Modern bow sights are brighter than they used to be becasue they all now use fiber optics. Sights are brighter with longer lengths of the fibers leading to the sights or with the addition of artificial light sources. And there is a third way to affect the brightness of these sights: color.
If you look at most bow sights you will see that the different pins are of different colors. As you can, maybe, see from the pictured sight there are three pins with three different colors. There are two things to note with this.
Firstly different pins lead to ease of pin selection. If you had three pins of all the same color you may well select the wrong pin when you go to shoot. With different pins you can remember that the green pin is for 20 yard, the yellow for 30 yards, and the red pin for forty. for example. Less confusion.
I have seen five pin sights with two green on top and two green on the bottom, with a red in the middle. It may be worth avoiding those becasue you may well use the wrong pin when the pin selection is critical.
The second thing to take note of is that the different colors will be of varying brightness. As the day gets brighter or darker at dawn and dusk different colors will appear differently. Those of you who fish may well know things like dark red is basically the same as black when the water is very dark.
Imagine hunting in the evening. Early in the hunt it is bright out and you can see for hundreds of yards. as the night grows closer you can see fewer and fewer yards away, until it is too dark to see your hand in front of your face. As this is occurring you can see all pin colors at the beginning of the hunt, and as it gets darker you will first lose the red pin to the night. Theoretically this is the point when it is too dark to shoot safely out to forty yards, or wherever you have your bottom pin set to.
As it grows darker yet, the yellow pin will disappear. And, theoretically, it is at this point when it is too dark to shoot safely out to thirty yards, or wherever you have you second sight set to.
And finally your green pin will stay visible longer into the night than the others, and when you can no longer see your pin it is too dark to shoot.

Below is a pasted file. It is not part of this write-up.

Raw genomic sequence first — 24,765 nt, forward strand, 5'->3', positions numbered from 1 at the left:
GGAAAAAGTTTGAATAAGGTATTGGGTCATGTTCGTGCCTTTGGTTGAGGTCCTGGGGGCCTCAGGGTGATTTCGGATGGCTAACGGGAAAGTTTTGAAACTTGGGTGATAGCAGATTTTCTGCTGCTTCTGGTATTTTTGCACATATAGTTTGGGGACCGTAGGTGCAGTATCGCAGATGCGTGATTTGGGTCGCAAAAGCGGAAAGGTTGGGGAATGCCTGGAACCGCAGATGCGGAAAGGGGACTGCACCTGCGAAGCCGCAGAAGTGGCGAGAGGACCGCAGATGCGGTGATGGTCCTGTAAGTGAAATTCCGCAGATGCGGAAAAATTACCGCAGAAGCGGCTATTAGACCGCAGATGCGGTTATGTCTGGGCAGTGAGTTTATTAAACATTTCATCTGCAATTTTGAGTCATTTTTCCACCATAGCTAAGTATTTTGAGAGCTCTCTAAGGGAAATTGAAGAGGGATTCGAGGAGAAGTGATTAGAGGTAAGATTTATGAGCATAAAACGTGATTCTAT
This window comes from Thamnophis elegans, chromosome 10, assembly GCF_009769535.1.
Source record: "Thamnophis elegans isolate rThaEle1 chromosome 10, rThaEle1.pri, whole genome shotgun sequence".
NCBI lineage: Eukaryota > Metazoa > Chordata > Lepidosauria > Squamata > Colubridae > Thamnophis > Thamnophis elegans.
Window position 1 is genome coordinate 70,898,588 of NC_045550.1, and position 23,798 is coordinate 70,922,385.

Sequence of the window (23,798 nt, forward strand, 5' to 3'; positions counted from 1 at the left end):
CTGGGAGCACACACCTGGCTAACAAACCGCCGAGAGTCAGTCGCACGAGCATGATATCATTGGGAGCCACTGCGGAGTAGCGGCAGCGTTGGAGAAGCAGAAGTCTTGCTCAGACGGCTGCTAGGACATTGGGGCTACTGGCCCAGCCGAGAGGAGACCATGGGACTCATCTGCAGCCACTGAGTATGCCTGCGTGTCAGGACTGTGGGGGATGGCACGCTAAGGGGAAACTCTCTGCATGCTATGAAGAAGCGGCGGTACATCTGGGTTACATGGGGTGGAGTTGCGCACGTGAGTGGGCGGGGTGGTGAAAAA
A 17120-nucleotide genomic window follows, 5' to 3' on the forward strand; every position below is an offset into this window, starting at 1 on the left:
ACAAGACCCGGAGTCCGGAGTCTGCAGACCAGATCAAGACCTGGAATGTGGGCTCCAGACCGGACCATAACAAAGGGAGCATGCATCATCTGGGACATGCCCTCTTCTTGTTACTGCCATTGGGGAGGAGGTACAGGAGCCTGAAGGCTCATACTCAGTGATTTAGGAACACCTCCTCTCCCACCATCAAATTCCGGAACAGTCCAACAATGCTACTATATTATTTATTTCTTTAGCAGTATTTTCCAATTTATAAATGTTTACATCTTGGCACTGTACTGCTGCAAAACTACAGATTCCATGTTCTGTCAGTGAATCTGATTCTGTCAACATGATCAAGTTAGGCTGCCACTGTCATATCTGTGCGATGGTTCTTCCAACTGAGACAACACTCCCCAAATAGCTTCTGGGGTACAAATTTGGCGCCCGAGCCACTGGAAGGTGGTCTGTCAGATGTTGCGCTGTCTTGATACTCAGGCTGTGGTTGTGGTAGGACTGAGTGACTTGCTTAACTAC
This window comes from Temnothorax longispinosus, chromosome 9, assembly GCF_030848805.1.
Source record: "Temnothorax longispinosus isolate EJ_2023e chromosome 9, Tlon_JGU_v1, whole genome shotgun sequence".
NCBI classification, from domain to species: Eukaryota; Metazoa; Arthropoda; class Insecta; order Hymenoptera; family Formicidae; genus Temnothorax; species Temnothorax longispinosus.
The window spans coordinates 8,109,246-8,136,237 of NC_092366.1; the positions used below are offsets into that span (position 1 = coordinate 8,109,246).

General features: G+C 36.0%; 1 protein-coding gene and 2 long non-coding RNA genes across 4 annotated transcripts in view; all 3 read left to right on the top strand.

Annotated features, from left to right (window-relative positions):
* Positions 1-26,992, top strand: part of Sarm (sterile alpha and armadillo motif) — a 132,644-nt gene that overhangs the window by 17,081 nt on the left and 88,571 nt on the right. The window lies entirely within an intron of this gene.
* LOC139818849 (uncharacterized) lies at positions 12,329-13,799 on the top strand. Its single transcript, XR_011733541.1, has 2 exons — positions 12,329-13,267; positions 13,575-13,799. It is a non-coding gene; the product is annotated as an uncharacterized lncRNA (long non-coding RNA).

Two points of note:
- Your hunt may end earlier than your green pin disappears becasue your peep sight will only allow so much light through and it may well become black before your pins disappear
- Keep in mind your legal shooting hours
I have never seen a bow sight without a green pin on top, nor a single pin sight that was not green. (Maybe I have seen a single red sight.)
This color difference may affect you particularly if you are left handed. Many reversible bow sights just flip the sight over, this is fine except you do not want your top pin red and bottom pin green. Otherwise you will end up with a situation where you cannot see your twenty yard pin, can see your forty yard pin, cannot see out forty yards, and can see out twenty yards. If you are a lefty, you want a sight that has the green pin on top.
This color difference should also influence your illuminated nock choice. You don’t have much choice with sights as nearly all are green, yellow, red when going top to bottom, but illuminated nocks come in multiple colors.
Nockturnal illuminated nocks are the way to go. They come in four colors: red, pink, blue, and green. Pink is only used by girls who want all pink, and while I don’t like girls who don’t like pink, you girl hunters should pick what is best not what is the “best” color. And pink is not the brightest illuminated nock.
For some reason, they say its becasue they think they can see red better against foliage, red is far and away the best selling color. However if you have ever looked at your bow sight as I have, and have described above, you’ll know that red is easily the dimmest in low light.
That leaves blue and green. I may need to buy a pack of each to see which is better in low light, but until then green is the way to go.
I say green with my 20/20 eyes, and my dad says green with his less than 20/20 colorblind eyes. Green is the way to go.
One final note:
It surprises me how few hunters notice things like their bow sights despite, supposedly, hunting a lot. If you aren’t noticing things like this, then you are either missing things which can cost you deer, or you don’t hunt enough.
If you don’t have all the numbers and letters on your bow and gun memorized by the end of the season, then you haven’t hunted enough.